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Heavier crude use brings more emissions

Oakland, Calif. -- Heavier, thicker crude oils increasingly favored as the source for America's liquid fuels will increase greenhouse gas emissions, a study says.

As the biggest and most accessible reservoirs of light crude oil supplies are depleted, the oil industry has increasingly been turning to so-called "unconventional" stocks -- heavy, viscous feedstock and tar sands, reported last week.

More and more oil being processed by U.S. refineries is of this "heavy" variety, requiring more work -- and more energy -- to produce the gasoline, diesel and other high-value fuels that power engines the world over, says Greg Karras of Communities for a Better Environment in Oakland, Calif.

Greenhouse CO2 emissions on the rise again

Exeter, England -- Carbon dioxide emissions, the main greenhouse gas contributing to global warming, continue to rise and may reach record levels this year, U.K. researchers say.

A study led by the University of Exeter is part of the annual carbon budget update by the Global Carbon Project, reported Monday.

The study found that despite the global financial crises affecting Western economies that led to a 1.2 percent reduction of CO2 emissions from record 2008 levels, that reduction was less than half what was predicted a year ago.

Meanwhile, emerging economies like China and India experienced strong economic performance despite the financial crisis and recorded substantial increases in CO2 emissions.

U.S., U.K. partner on climate change study

Washington -- The world must substantially reduce greenhouse gas emissions if it is to escape the worst impacts of climate change, U.S. and British scientists say.

Climate scientists from both countries reached the conclusion at a meeting in Washington on the United Kingdom's AVOID program, a release from the National Center for Atmospheric Research said Thursday.

The AVOID program is an inter-disciplinary research collaboration across the physical sciences to study climate impacts and the technical and socio-economic implications of climate change, the release said.

Scientists see uses for odd 'dry water'

Boston -- Scientists say a substance dubbed "dry water" resembling powdered sugar could absorb and store carbon dioxide, the major greenhouse gas causing global warming.

In a presentation Wednesday at the annual meeting of the American Chemical Society, scientists hinted at additional uses, including a greener, more efficient method of jump starting the chemical reactions involved in the creation of hundreds of consumer products, and a safer way to store and transport hazardous industrial materials, reported.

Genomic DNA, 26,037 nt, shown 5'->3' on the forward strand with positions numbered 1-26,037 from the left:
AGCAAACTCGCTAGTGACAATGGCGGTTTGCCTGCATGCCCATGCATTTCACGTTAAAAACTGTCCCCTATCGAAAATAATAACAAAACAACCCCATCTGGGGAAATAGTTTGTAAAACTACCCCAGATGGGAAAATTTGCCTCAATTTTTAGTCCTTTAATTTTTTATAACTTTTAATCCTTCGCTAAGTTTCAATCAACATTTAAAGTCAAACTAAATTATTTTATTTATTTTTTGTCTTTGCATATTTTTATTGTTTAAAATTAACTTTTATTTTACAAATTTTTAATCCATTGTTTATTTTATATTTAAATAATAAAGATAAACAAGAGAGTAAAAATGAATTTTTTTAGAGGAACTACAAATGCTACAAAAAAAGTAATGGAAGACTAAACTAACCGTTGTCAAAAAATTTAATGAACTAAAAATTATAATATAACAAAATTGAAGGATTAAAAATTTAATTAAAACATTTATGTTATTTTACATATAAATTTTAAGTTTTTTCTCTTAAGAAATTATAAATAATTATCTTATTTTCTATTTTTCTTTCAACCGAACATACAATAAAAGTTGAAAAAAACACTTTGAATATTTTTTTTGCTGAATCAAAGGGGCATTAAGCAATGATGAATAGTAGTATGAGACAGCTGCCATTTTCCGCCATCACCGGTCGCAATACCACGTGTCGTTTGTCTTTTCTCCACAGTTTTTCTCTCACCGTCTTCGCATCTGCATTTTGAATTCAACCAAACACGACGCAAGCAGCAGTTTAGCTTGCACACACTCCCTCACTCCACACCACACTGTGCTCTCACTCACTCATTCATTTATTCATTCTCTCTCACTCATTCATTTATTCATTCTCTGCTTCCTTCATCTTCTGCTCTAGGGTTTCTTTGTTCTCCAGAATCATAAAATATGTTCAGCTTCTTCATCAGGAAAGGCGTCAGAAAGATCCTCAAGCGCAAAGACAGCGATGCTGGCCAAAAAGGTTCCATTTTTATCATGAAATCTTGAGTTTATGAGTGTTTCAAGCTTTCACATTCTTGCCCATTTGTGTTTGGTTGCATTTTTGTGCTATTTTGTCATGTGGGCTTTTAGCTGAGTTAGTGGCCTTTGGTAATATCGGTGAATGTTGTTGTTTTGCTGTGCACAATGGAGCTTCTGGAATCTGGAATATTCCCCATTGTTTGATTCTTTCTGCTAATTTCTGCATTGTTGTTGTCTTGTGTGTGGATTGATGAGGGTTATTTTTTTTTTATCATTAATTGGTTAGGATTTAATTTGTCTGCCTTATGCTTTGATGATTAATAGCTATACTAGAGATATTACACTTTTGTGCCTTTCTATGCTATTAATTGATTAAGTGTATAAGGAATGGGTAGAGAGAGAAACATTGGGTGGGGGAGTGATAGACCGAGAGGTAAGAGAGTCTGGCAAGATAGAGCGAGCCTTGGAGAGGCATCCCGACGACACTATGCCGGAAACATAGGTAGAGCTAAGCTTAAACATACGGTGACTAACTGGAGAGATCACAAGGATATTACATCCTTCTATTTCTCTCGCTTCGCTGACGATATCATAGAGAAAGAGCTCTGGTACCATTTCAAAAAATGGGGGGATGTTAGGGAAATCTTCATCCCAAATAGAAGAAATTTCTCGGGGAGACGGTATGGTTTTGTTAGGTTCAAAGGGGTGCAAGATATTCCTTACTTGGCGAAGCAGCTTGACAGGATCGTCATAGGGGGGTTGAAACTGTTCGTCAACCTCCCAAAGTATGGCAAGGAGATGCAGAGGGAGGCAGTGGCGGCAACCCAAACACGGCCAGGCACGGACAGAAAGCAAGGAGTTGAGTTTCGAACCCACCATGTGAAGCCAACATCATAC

"There's nothing else quite like it," researcher Ben Carter said. "Hopefully, we may see 'dry water' making waves in the future."

'Smart' metal could replace refrigerants

College Park, Md. -- A new "smart" metal could replace the liquid refrigerant in air conditioners, saving consumers money and reducing greenhouse gases, scientists say.

Researchers at the University of Maryland are developing a new "thermally elastic" metal alloy to replace fluids used in conventional refrigeration and air conditioning compressors, a university release said Friday.

The alloy alternately absorbs or creates heat similar to a compressor-based system, but uses far less energy and avoids the need for fluids with high global warming potential, the researchers say.

'Corpse plant' nears stinky bloom

Charlotte, N.C. -- Officials with the University of North Carolina Charlotte said a rare plant in its greenhouse with an odor resembling rotting flesh is about to bloom.

Biology professor Larry Mellichamp, director of the campus botanical garden, including the McMillan Greenhouse, said the Amorphophallus titanium plant, known as "the corpse plant" for its smell and nicknamed Bella by the school, is expected to bloom for three days starting July 1, releasing its signature stench into the greenhouse, the Charlotte (N.C.) Observer reported Tuesday.

British greenhouse gases have record drop

London -- A record decline in Britain's greenhouse gas emissions largely was caused by the recession's effect on industry, officials said.

The amount of carbon dioxide and other gases fell by 8.6 percent in Britain in 2009 -- the largest drop since 1990, when pollution levels were first recorded, The Daily Telegraph reported Friday.

An industrial slowdown blamed on the recession meant less pollution from factories, though government programs aimed at reducing pollution also helped, said Joan Ruddock, Britain's Energy and Climate Change minister.

Every sector, including homeowners, contributed to the drop in pollution, Ruddock said.

UN to probe climate change controversy

Geneva, December 4 -- Scientists in UK have allegedly projected inflated figures to stress on human involvement behind the climate change. UN’s IPCC will now probe the matter.